A tour of author Margaret Mitchell's house, whose novel Gone With the Wind inspired Daniel McCaig's Rhett Butler's People.
A book trailer for author Daniel McCaig's novel, Rhett Butler's People, based on Margaret Mitchell's iconic novel, Gone With the Wind.
Fans share their hopes for Daniel McCaig's novel, Rhett Butler's People, based on Margaret Mitchell's iconic novel, Gone With the Wind.
Listen to this audiobook excerpt from Donald McCaig's historical novel Rhett Butler's People. Fully authorized by the Margaret Mitchell estate, Rhett Butler's People is the astonishing and long-awaited novel that parallels the Great American Novel, Gone With The Wind. Twelve years in the making, the publication of Rhett Butler's People marks a major and historic cultural event.
“A must-read for Gone with the Wind fans.”—People
“Get inside Rhett’s head as he meets and courts Scarlett in one of the most famous love affairs of all time…”—The New York Times
“McCaig creates a convincing back story and has a real feel for men and the tensions between fathers, sons, friends and soldiers, as well as the nuances of Southern honor…The novel focuses on Rhett’s point of view and explains exactly where he got his dash.”—USA Today
“In McCaig’s capable hands, Margaret Mitchell’s mystery man is still handsome and daring but fitted with a plausible backstory and human frailties…—Roanoke Times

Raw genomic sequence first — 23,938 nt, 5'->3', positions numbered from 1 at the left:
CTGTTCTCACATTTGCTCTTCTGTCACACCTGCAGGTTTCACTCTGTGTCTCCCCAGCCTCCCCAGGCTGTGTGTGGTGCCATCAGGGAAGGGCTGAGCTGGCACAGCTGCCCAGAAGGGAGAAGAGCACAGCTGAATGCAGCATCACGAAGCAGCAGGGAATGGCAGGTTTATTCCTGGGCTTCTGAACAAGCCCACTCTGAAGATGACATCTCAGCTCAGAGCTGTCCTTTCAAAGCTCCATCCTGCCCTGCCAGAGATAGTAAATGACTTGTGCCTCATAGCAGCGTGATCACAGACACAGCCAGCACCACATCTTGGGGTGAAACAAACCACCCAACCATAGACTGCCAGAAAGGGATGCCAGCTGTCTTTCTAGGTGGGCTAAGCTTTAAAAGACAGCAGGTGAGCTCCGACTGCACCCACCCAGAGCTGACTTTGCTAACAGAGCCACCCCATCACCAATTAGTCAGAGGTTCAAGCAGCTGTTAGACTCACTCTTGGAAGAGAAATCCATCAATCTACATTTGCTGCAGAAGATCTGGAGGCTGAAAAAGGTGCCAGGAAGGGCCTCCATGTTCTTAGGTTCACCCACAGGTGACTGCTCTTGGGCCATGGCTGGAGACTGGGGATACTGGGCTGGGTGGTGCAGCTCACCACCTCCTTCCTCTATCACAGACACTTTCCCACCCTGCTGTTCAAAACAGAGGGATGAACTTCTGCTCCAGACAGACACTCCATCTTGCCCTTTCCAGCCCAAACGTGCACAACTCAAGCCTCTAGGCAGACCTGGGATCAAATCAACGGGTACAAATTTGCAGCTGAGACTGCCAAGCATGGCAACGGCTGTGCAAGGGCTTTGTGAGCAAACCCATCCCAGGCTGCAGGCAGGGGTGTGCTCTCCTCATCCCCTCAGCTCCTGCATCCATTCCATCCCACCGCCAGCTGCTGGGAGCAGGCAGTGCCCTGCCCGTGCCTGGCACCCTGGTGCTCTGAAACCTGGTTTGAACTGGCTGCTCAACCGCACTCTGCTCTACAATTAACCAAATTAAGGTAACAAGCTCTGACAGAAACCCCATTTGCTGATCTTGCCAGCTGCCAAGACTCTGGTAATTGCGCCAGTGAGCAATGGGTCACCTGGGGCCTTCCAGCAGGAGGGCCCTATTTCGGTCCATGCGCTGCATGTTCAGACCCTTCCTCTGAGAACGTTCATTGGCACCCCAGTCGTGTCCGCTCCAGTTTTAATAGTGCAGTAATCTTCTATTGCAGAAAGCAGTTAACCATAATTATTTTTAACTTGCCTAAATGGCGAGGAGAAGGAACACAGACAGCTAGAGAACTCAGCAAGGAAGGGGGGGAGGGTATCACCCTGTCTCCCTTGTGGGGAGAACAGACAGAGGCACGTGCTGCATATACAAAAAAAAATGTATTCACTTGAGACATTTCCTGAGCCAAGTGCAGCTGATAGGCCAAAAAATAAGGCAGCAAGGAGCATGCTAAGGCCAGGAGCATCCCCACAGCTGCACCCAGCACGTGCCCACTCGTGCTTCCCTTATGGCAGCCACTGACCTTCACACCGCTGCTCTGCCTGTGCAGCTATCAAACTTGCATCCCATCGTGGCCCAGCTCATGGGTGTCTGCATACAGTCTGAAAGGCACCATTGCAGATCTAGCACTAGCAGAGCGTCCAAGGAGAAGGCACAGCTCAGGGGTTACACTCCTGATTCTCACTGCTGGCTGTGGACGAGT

“McCaig is a bred-in-the bones storyteller.”—Pulitzer Prize-winning author Geraldine Brooks
“Rhett Butler’s People broadens the canvas, giving Rhett new dueling and blockade-running adventures, and adding intriguing characters like Confederate cavalier-turned-Klansman Andrew Ravanel, a rancid version of Ashley Wilkes who romances Rhett’s sister, Rosemary. McCaig paints a richer, darker panorama of a Civil War-era South, where poor whites seethe with resentment, and slavery and racism are brutal facts of life that an instinctive gentleman like Rhett can work around but not openly challenge. McCaig thus imparts a Faulknerian tone to the saga that sharpens Mitchell’s critique of Southern nostalgia without losing the epic sweep and romantic pathos. The result is an engrossing update of Gone With the Wind that fans of the original will definitely give a damn about.”—Publishers Weekly
“McCaig has taken on a monumental task in attempting to augment the mythology of such a well-loved story…While remaining largely faithful to Mitchell’s framework, he has made the story of Butler his own.” —The Post and Courier (Charleston, SC)
“In Gone With the Wind, Butler was mysterious, and that added to his allure. Here, we learn more about his background: about his harsh, unforgiving father; his long-suffering mother; his own wild ways.In some ways, this Rhett is a kinder, gentler sort than the one readers loved…”
“This astonishing novel parallels Gone with the Wind, adding new dimensions to the timeless love story.”—Woodstock Sentinel-Review